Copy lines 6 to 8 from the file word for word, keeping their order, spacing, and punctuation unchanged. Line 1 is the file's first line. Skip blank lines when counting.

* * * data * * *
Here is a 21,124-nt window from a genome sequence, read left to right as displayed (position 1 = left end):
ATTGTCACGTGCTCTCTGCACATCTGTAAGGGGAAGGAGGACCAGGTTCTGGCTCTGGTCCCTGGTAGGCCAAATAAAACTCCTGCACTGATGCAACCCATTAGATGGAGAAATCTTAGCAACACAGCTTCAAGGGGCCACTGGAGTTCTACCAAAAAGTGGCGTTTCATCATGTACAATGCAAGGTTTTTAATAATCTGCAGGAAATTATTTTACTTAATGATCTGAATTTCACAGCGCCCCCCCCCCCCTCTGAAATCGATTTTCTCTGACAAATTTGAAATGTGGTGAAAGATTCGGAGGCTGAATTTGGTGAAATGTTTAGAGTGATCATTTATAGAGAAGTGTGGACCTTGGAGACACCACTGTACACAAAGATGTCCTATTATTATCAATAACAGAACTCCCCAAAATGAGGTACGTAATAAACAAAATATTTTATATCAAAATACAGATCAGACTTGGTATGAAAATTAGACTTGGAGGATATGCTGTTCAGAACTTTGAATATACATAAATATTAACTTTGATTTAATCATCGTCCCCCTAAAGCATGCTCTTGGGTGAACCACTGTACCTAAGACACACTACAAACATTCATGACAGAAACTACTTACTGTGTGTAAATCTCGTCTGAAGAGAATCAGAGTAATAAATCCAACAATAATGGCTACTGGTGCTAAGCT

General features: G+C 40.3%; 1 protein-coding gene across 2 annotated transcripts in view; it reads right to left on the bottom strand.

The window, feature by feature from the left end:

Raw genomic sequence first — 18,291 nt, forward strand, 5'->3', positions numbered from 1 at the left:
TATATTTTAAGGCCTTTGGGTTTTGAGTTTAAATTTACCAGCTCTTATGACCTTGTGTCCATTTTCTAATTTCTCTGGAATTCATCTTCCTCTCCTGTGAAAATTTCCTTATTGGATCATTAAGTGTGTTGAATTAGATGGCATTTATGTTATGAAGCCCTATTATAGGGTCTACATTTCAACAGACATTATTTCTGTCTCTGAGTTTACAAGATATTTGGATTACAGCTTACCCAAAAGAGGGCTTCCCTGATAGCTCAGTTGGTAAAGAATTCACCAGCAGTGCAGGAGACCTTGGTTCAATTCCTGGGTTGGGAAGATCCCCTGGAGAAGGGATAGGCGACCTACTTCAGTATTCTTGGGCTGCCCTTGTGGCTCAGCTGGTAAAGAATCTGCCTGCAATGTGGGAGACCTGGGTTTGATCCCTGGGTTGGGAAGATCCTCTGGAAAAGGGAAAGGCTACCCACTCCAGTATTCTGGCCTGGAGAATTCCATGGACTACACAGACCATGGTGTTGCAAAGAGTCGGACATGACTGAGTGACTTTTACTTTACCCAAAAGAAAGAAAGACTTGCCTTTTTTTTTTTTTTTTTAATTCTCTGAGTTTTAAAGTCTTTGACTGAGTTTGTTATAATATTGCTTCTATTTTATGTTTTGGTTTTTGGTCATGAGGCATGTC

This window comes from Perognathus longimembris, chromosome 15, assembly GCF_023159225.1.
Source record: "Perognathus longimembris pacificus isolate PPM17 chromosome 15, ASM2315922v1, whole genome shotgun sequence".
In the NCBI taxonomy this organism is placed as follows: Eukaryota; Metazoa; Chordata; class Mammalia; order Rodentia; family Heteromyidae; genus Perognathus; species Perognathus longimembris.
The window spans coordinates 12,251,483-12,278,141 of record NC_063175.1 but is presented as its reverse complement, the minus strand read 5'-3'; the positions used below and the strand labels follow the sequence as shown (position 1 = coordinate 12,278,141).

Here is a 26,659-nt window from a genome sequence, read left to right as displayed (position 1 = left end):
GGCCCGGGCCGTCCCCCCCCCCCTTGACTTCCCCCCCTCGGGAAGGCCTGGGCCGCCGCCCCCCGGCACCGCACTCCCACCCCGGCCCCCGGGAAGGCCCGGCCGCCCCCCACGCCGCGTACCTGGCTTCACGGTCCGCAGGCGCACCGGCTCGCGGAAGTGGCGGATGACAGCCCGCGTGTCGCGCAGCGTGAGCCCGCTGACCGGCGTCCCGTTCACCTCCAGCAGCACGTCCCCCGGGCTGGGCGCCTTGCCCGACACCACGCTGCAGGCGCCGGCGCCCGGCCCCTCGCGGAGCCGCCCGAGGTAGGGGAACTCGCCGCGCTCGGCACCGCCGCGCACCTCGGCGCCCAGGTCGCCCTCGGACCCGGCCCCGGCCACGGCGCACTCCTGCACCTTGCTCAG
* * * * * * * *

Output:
TATATTTTAAGGCCTTTGGGTTTTGAGTTTAAATTTACCAGCTCTTATGACCTTGTGTCCATTTTCTAATTTCTCTGGAATTCATCTTCCTCTCCTGTGAAAATTTCCTTATTGGATCATTAAGTGTGTTGAATTAGATGGCATTTATGTTATGAAGCCCTATTATAGGGTCTACATTTCAACAGACATTATTTCTGTCTCTGAGTTTACAAGATATTTGGATTACAGCTTACCCAAAAGAGGGCTTCCCTGATAGCTCAGTTGGTAAAGAATTCACCAGCAGTGCAGGAGACCTTGGTTCAATTCCTGGGTTGGGAAGATCCCCTGGAGAAGGGATAGGCGACCTACTTCAGTATTCTTGGGCTGCCCTTGTGGCTCAGCTGGTAAAGAATCTGCCTGCAATGTGGGAGACCTGGGTTTGATCCCTGGGTTGGGAAGATCCTCTGGAAAAGGGAAAGGCTACCCACTCCAGTATTCTGGCCTGGAGAATTCCATGGACTACACAGACCATGGTGTTGCAAAGAGTCGGACATGACTGAGTGACTTTTACTTTACCCAAAAGAAAGAAAGACTTGCCTTTTTTTTTTTTTTTTTAATTCTCTGAGTTTTAAAGTCTTTGACTGAGTTTGTTATAATATTGCTTCTATTTTATGTTTTGGTTTTTGGTCATGAGGCATGTC

This window comes from Perognathus longimembris, chromosome 15, assembly GCF_023159225.1.
Source record: "Perognathus longimembris pacificus isolate PPM17 chromosome 15, ASM2315922v1, whole genome shotgun sequence".